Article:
Archive for the ‘Wing Sang Company’ Tag

Pender Street and Shanghai Alley

Pender & Shanghai

This 1917 Vancouver Public Library image shows a five year old building. It faces West Pender Street, with the narrow face of the building on Shanghai Alley (shown as Shanghai Street on the 1912 insurance map). It was designed by J G Price for Lun Yick Co, a Chinese-owned company controlled by Yip Chun Tien (more often called Yip Sang, who also ran the Wing Sang Company). Price also designed the West Hotel for the same client in the same year, and the two buildings looked very similar.

As it was built in 1912 it wasn’t, as you might expect, the first building on the site. Wing Sang had built a 2-storey building here earlier – we think it was in 1903, designed by ‘Mr. O’Keefe’. Michael O’Keefe wasn’t really an architect, he was mostly a builder, but he was willing to design buildings for Chinese owners to build themselves. He didn’t even live in Vancouver; the only likely M O’Keefe we’ve found was a carpenter, and later a builder, living in Victoria. We know he took the steamer to cross to Vancouver in the early 1900s. The tunnel in the centre of the building (the only real Chinatown tunnel!) led to an alley – Canton Alley – although the 1912 insurance map called it Canton Street. A series of buildings were built here by Wing Sang over nearly 10 years, costing over $150,000 with this $55,000 investment.

The seven storey apartment building didn’t last all that long. It was demolished in 1948, and the site stayed undeveloped for many years. In 1998 the CBA Manor and an adjacent building were built. As far as we can tell they were designed by Joe Wai and Davidson Yuen Simpson. There is a 4-storey social services centre run by SUCCESS, and a commercial and residential building on seven floors.

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Posted September 8, 2014 by ChangingCity in Chinatown, East End, Gone

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West Hotel – Carrall Street

The West Hotel has been around for nearly a century, and is looking pretty good, considering. As this VPL 1951 picture shows, it did pretty well in the first half of its existence. The huge cornice was still intact and the BC Electric Depot nearby kept it busy (and is the said to be why it was so much bigger than most other hotels).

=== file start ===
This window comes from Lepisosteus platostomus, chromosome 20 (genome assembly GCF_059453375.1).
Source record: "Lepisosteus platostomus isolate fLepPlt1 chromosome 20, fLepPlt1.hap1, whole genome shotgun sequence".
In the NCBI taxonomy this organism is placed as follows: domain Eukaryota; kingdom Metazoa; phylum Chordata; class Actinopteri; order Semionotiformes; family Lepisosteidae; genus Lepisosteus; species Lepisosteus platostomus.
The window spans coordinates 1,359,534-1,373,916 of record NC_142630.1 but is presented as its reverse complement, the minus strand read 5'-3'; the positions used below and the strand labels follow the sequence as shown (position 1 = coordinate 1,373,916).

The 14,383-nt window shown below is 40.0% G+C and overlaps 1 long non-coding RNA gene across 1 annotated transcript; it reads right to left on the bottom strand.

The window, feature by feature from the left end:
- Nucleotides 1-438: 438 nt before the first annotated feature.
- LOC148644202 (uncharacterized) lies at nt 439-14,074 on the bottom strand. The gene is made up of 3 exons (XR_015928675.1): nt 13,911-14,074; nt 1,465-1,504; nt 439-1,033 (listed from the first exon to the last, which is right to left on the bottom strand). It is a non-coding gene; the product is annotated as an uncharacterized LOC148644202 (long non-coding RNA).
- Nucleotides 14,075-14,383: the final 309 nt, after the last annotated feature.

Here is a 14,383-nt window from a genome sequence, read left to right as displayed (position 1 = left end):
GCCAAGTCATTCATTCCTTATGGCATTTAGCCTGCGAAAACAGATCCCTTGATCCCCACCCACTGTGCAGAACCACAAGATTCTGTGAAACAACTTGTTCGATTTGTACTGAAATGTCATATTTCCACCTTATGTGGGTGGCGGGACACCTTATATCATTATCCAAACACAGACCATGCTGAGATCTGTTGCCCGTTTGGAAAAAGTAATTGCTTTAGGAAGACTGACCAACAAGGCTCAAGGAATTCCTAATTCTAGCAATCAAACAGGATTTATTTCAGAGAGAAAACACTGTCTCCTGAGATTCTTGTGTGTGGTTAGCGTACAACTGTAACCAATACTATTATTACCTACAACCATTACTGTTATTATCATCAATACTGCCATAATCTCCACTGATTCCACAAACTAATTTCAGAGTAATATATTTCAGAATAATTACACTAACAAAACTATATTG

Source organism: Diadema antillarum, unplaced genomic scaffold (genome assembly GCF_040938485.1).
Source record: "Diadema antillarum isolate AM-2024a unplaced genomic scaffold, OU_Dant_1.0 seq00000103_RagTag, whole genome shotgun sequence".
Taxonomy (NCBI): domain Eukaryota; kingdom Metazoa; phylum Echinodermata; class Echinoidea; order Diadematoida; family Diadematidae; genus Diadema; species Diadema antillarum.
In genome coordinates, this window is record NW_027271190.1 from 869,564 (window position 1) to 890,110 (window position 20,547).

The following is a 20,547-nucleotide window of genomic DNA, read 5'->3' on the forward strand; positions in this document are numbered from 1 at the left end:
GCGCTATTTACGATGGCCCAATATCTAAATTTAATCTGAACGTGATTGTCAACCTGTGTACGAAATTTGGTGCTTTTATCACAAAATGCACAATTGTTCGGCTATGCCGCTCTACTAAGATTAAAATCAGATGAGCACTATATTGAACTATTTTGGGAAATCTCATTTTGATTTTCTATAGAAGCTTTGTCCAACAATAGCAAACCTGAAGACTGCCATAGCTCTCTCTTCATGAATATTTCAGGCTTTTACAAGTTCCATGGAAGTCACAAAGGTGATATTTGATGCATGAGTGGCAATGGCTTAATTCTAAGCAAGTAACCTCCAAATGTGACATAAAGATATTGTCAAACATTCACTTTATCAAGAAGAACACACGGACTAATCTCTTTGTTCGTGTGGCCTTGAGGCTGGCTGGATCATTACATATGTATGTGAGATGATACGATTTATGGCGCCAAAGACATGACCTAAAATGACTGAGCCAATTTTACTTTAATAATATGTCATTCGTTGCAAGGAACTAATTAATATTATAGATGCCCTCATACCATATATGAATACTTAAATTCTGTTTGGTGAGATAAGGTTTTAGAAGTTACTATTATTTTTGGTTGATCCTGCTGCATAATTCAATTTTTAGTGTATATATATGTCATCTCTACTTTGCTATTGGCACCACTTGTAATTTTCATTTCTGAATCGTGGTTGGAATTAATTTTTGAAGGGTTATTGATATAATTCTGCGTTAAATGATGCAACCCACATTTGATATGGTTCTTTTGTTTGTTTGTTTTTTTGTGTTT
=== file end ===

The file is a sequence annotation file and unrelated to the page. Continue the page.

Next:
It was designed by J G Price, and completed in 1913 for Lun Yick Co, a Chinese owned company controlled by Yip Chun Tien (more often called Yip Sang, who also ran the Wing Sang Company).  The size of the hotel shows the resources available to the Chinese merchants in the city in the early part of the 20th Century. The Wing Sang company ran a trading empire, supplied labour and operating fish packing businesses as well as an opium factory (perfectly legally at the time). Today the beer parlour is still downstairs and the upper floors are now a privately owned SRO hotel.

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Posted February 22, 2012 by ChangingCity in Chinatown, Still Standing

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Wing Sang & Co – East Pender Street

Chinese merchant Yip Sang arrived in Canada in 1881 (from San Francisco, where he’d been working for 16 years) and headed for the Cariboo gold fields. He had no luck there, but more success when he got work as the supervisor of the Chinese work gangs building the Canadian Pacific Railway. When the line was completed he based himself in the new city of Vancouver, and in 1888 established the Wing Sang Company. A year later he was able to build a warehouse and store with living accommodation, and here he is in 1900 in front of it. on East Pender Street between Carrall and Columbia, with three children, and two wives. A year later he added a third floor, and built eastwards as his business expanded exponentially.

By 1908 he was reckoned to be worth over $200,000 and in time he came to own at least 16 city lots. In 1912 he added a new wing at the back of the Pender Street building to house his three wives and twenty-three children. The original architect of the two storey part has not been identified – although there weren’t too many choices in 1889. The official explanation for the second floor doorway is that goods were hauled up to the warehouse, but with no lifting gear it seems more likely to be an off-the-shelf design that contemplated the possibility of a porch across the sidewalk that was never actually built. There was a perfectly serviceable staircase on the outside of the east side of the building. The Yip family finally sold the building in 2001, and in 2006 realtor Bob Rennie initiated a multi-million dollar award-winning restoration designed by Walter Francl that put everything back the way it was designed (at the front), while creating an extraordinary art gallery from the rear building and the space between.

Image sources: City of Vancouver Archives CVA 689-52 and CVA 689-91

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